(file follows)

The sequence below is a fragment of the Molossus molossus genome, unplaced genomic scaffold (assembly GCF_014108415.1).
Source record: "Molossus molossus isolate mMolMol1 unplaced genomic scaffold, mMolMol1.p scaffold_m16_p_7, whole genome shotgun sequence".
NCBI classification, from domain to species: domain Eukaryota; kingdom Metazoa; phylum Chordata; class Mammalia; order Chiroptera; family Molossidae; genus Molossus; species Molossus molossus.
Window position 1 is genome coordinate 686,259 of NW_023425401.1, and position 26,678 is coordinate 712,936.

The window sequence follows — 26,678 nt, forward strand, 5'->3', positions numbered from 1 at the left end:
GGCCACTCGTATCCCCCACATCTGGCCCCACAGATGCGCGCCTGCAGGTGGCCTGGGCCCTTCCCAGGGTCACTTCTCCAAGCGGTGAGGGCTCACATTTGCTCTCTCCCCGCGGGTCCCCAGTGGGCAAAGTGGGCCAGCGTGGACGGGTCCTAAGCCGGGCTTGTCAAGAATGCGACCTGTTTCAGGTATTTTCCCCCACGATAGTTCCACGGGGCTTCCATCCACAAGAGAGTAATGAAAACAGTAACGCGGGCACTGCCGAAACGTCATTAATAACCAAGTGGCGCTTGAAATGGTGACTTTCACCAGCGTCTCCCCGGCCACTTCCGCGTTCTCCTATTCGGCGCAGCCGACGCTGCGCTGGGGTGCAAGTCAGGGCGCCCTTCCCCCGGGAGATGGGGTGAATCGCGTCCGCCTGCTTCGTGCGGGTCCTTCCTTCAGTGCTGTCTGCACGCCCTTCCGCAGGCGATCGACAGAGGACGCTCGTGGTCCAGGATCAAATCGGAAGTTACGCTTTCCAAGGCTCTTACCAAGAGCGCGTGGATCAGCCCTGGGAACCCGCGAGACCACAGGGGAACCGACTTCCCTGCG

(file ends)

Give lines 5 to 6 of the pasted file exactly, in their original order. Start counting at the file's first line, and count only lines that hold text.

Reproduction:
The window sequence follows — 26,678 nt, forward strand, 5'->3', positions numbered from 1 at the left end:
GGCCACTCGTATCCCCCACATCTGGCCCCACAGATGCGCGCCTGCAGGTGGCCTGGGCCCTTCCCAGGGTCACTTCTCCAAGCGGTGAGGGCTCACATTTGCTCTCTCCCCGCGGGTCCCCAGTGGGCAAAGTGGGCCAGCGTGGACGGGTCCTAAGCCGGGCTTGTCAAGAATGCGACCTGTTTCAGGTATTTTCCCCCACGATAGTTCCACGGGGCTTCCATCCACAAGAGAGTAATGAAAACAGTAACGCGGGCACTGCCGAAACGTCATTAATAACCAAGTGGCGCTTGAAATGGTGACTTTCACCAGCGTCTCCCCGGCCACTTCCGCGTTCTCCTATTCGGCGCAGCCGACGCTGCGCTGGGGTGCAAGTCAGGGCGCCCTTCCCCCGGGAGATGGGGTGAATCGCGTCCGCCTGCTTCGTGCGGGTCCTTCCTTCAGTGCTGTCTGCACGCCCTTCCGCAGGCGATCGACAGAGGACGCTCGTGGTCCAGGATCAAATCGGAAGTTACGCTTTCCAAGGCTCTTACCAAGAGCGCGTGGATCAGCCCTGGGAACCCGCGAGACCACAGGGGAACCGACTTCCCTGCG